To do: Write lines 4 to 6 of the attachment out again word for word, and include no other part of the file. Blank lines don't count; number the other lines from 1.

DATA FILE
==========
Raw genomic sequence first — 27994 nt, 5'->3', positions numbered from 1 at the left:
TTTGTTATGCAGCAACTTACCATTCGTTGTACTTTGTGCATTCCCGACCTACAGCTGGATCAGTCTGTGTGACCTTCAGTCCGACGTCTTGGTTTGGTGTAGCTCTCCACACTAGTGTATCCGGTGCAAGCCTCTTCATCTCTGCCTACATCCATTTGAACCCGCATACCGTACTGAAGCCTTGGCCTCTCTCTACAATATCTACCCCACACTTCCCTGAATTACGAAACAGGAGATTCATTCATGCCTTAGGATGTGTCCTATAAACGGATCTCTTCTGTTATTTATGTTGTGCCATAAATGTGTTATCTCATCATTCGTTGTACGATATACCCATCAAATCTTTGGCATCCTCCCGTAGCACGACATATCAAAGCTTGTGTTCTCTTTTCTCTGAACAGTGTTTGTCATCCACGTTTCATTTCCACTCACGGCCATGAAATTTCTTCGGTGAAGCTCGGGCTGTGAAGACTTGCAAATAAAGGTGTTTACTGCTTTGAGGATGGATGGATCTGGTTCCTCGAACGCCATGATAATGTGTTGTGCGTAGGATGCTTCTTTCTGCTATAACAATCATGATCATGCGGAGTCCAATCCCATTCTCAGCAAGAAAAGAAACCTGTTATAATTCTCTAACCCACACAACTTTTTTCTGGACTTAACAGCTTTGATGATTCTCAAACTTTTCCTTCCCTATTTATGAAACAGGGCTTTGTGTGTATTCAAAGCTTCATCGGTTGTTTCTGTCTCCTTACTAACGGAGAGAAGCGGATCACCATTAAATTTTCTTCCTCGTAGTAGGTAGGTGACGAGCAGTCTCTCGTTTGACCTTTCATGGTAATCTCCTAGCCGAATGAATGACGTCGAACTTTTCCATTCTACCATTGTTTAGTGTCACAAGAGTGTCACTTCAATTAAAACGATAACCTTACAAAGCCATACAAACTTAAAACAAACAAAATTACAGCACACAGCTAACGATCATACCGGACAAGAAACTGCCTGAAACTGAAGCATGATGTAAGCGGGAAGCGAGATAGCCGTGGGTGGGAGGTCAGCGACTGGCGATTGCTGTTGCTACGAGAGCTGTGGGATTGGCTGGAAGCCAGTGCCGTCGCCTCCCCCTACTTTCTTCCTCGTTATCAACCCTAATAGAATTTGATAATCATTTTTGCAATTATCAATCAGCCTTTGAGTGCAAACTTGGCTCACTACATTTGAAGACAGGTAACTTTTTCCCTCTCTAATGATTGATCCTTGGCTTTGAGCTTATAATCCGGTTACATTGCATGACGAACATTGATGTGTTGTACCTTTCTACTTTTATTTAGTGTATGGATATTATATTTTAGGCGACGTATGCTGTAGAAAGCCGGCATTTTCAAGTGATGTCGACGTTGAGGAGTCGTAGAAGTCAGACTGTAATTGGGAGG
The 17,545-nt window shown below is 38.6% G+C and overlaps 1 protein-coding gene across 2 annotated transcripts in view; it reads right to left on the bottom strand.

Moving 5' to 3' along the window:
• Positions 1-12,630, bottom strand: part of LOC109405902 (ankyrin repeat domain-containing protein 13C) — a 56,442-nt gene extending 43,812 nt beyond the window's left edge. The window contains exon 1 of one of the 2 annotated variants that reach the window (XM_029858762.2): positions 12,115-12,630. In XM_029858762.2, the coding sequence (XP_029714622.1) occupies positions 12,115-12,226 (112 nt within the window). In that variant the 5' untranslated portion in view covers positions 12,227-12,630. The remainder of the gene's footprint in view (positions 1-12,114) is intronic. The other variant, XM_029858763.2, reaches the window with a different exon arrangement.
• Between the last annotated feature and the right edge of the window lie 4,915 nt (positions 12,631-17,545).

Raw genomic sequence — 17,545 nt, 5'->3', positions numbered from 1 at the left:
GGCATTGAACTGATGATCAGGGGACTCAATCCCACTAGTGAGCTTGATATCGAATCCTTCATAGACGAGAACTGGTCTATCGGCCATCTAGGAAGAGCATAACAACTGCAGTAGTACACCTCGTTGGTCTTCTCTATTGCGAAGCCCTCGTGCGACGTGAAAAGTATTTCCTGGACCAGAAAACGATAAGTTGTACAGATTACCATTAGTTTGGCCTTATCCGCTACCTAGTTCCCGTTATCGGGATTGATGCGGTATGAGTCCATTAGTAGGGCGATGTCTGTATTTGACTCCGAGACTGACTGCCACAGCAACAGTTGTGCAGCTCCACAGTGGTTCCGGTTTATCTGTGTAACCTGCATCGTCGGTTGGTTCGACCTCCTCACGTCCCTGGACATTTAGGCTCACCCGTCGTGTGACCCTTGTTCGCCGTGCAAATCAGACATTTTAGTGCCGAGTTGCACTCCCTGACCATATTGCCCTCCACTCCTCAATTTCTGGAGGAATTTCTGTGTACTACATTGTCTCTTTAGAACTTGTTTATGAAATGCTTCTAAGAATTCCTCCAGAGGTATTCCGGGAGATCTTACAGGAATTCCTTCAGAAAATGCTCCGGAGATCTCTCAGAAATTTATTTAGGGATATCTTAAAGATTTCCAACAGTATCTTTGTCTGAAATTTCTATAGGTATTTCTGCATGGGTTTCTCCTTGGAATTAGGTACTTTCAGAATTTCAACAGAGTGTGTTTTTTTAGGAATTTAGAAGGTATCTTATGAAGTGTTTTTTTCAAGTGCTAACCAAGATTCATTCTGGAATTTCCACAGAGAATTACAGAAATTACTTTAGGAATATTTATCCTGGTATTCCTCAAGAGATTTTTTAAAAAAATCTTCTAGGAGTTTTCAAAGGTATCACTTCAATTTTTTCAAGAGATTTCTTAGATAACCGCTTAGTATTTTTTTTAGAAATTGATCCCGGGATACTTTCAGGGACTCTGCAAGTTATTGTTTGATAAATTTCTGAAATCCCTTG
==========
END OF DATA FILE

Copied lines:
Moving 5' to 3' along the window:
• Positions 1-12,630, bottom strand: part of LOC109405902 (ankyrin repeat domain-containing protein 13C) — a 56,442-nt gene extending 43,812 nt beyond the window's left edge. The window contains exon 1 of one of the 2 annotated variants that reach the window (XM_029858762.2): positions 12,115-12,630. In XM_029858762.2, the coding sequence (XP_029714622.1) occupies positions 12,115-12,226 (112 nt within the window). In that variant the 5' untranslated portion in view covers positions 12,227-12,630. The remainder of the gene's footprint in view (positions 1-12,114) is intronic. The other variant, XM_029858763.2, reaches the window with a different exon arrangement.
• Between the last annotated feature and the right edge of the window lie 4,915 nt (positions 12,631-17,545).